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Friday, December 28, 2007

W3C Last Call Working Drafts for SVG Print 1.2 (Language, Primer)

W3C announced that the SVG Working Group has published Last Call Working
Drafts for the "SVG Print 1.2, Part 2: Language" and "SVG Print 1.2,
Part 1: Primer" specifications. The "Language" document defines features
of the Scalable Vector Graphics (SVG) Language that are specifically for
printing environments. The "Primer" explains the technical background
and gives guidelines on how to use the SVG Print specification with SVG
1.2 Tiny and SVG 1.2 Full modules for printing; it is purely informative
and has no conformance statements. Because of its scalable, geometric
nature, SVG is inherently better suited to print than raster image formats.
The same geometry can be displayed on screen and on a printer, with
identical layout in both but taking advantage of the higher resolution
of print media. The same colors can be output, using an ICC-based color
managed workflow on the printer and an sRGB fallback approximation on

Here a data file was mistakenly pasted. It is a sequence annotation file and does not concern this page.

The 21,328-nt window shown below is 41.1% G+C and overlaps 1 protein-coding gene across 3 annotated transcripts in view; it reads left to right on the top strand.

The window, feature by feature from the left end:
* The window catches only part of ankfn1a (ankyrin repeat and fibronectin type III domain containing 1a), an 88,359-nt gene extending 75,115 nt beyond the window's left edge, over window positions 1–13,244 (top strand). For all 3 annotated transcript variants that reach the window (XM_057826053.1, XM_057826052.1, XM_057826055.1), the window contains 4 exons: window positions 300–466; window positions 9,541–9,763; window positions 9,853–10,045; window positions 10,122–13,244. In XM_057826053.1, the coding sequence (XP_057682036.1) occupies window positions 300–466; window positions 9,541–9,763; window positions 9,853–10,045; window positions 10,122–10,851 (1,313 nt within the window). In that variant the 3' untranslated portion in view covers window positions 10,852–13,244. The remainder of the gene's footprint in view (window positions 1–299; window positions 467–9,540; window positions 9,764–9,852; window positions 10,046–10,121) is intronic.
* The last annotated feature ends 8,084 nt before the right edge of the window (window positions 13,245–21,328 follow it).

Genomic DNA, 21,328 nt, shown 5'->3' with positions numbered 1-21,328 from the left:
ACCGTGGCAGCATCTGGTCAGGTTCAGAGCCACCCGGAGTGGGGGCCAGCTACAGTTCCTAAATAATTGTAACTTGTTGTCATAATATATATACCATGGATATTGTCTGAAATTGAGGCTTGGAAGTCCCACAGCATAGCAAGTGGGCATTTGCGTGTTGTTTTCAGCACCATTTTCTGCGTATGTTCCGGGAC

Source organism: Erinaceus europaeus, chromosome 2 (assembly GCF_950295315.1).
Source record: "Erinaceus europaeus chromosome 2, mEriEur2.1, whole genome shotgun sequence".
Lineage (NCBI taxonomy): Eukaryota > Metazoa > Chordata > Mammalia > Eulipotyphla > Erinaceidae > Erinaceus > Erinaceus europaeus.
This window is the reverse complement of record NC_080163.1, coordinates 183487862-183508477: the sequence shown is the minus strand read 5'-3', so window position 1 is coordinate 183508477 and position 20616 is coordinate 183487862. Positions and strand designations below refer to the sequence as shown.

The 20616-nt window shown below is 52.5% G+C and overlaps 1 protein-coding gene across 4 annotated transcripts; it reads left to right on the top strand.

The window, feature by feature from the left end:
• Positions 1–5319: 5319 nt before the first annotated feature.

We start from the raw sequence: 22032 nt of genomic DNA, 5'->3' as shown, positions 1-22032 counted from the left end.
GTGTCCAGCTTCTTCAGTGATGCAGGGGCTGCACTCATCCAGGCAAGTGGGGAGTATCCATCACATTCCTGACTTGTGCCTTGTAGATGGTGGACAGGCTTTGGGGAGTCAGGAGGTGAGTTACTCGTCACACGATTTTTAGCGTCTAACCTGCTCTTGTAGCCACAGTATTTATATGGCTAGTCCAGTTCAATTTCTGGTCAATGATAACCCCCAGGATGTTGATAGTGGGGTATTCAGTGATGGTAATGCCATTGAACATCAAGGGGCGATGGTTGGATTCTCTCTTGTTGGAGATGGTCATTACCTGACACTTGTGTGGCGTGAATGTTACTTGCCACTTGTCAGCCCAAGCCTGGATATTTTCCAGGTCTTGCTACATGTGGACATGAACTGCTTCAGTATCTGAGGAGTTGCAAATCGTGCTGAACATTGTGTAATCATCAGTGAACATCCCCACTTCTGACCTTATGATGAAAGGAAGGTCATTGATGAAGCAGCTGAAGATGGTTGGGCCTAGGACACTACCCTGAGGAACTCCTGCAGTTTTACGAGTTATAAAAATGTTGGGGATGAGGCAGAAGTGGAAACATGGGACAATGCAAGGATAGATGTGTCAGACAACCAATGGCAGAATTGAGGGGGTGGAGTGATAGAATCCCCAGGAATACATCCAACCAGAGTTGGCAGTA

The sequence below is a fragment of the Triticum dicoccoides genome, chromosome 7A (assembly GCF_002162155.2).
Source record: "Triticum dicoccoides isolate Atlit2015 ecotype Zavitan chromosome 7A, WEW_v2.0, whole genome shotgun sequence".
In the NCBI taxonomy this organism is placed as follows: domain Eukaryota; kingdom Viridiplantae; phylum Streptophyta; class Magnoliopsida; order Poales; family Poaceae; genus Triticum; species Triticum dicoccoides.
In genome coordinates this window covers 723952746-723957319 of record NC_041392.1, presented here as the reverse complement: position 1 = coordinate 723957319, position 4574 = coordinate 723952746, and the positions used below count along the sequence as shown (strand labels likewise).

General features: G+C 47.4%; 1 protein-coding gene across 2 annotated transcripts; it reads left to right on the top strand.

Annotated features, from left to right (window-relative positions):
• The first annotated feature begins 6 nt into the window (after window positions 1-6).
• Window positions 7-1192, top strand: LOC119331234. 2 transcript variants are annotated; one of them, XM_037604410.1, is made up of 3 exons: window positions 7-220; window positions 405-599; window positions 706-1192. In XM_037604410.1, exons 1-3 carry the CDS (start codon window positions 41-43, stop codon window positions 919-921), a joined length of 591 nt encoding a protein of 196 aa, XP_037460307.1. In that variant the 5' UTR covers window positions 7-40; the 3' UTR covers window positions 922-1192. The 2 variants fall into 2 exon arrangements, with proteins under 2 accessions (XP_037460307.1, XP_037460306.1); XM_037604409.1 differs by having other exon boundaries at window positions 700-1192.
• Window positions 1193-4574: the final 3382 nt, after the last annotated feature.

screen. This has been true since SVG 1.0, and so SVG has been used in
print workflows (for example, in combination with XSL FO) as well as on
screen. However, SVG also has dynamic, interactive features such as
declarative animation, scripting, timed elements like audio and video,
and user interaction such as event flow and link activation. None of these
are applicable to a print context. SVG 1.1 gives static and dynamic
conformance classes, but further guidance on what exactly SVG Printers
should do with such general content is helpful. The SVG Print
specification defines processing rules for handling such general purpose
content which was not designed to be printed, but which may be
encountered anyhow. It is possible to generate SVG which is exclusively
intended for print (for example, a printer which natively understands SVG).
This content might be created in an illustration program, or it might
be an output from a layout program, such as an XSL-FO renderer; or it
might be generated by an SVG Print driver. W3C's Graphics Activity has
been developing graphics specifications for over ten years: "Scalable
Vector Graphics (SVG), the current effort of the Activity, brings the
powerful combination of interactive, animated two-dimensional vector
graphics and Extensible Markup Language (XML). WebCGM 2.0 is used mainly
in industrial and defence technical documents. Earlier work was concerned
with Portable Network Graphics (PNG) and with WebCGM 1.0."

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